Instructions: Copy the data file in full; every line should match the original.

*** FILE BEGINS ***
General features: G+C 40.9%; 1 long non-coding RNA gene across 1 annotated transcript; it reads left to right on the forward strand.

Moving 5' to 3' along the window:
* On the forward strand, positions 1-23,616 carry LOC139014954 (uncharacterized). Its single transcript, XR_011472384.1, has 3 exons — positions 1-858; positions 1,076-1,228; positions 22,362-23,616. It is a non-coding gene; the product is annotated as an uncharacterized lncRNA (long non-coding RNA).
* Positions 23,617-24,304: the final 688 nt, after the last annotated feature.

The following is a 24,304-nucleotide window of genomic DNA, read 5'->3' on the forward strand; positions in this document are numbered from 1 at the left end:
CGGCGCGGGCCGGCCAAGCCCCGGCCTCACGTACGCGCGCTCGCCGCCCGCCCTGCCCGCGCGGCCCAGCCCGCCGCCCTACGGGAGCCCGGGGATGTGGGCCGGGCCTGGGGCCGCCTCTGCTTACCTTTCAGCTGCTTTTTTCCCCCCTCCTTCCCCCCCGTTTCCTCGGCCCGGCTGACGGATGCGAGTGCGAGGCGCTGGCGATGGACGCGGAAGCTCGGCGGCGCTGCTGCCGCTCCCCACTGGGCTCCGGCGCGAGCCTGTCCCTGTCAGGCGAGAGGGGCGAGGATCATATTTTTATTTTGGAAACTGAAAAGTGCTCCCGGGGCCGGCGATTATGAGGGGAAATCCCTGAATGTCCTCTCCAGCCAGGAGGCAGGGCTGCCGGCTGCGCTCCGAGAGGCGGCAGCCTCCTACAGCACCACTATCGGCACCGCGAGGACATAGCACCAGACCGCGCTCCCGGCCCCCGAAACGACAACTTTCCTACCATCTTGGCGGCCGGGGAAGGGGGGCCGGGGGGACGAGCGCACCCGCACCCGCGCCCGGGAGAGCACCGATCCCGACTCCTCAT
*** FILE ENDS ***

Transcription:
General features: G+C 40.9%; 1 long non-coding RNA gene across 1 annotated transcript; it reads left to right on the forward strand.

Moving 5' to 3' along the window:
* On the forward strand, positions 1-23,616 carry LOC139014954 (uncharacterized). Its single transcript, XR_011472384.1, has 3 exons — positions 1-858; positions 1,076-1,228; positions 22,362-23,616. It is a non-coding gene; the product is annotated as an uncharacterized lncRNA (long non-coding RNA).
* Positions 23,617-24,304: the final 688 nt, after the last annotated feature.

The following is a 24,304-nucleotide window of genomic DNA, read 5'->3' on the forward strand; positions in this document are numbered from 1 at the left end:
CGGCGCGGGCCGGCCAAGCCCCGGCCTCACGTACGCGCGCTCGCCGCCCGCCCTGCCCGCGCGGCCCAGCCCGCCGCCCTACGGGAGCCCGGGGATGTGGGCCGGGCCTGGGGCCGCCTCTGCTTACCTTTCAGCTGCTTTTTTCCCCCCTCCTTCCCCCCCGTTTCCTCGGCCCGGCTGACGGATGCGAGTGCGAGGCGCTGGCGATGGACGCGGAAGCTCGGCGGCGCTGCTGCCGCTCCCCACTGGGCTCCGGCGCGAGCCTGTCCCTGTCAGGCGAGAGGGGCGAGGATCATATTTTTATTTTGGAAACTGAAAAGTGCTCCCGGGGCCGGCGATTATGAGGGGAAATCCCTGAATGTCCTCTCCAGCCAGGAGGCAGGGCTGCCGGCTGCGCTCCGAGAGGCGGCAGCCTCCTACAGCACCACTATCGGCACCGCGAGGACATAGCACCAGACCGCGCTCCCGGCCCCCGAAACGACAACTTTCCTACCATCTTGGCGGCCGGGGAAGGGGGGCCGGGGGGACGAGCGCACCCGCACCCGCGCCCGGGAGAGCACCGATCCCGACTCCTCAT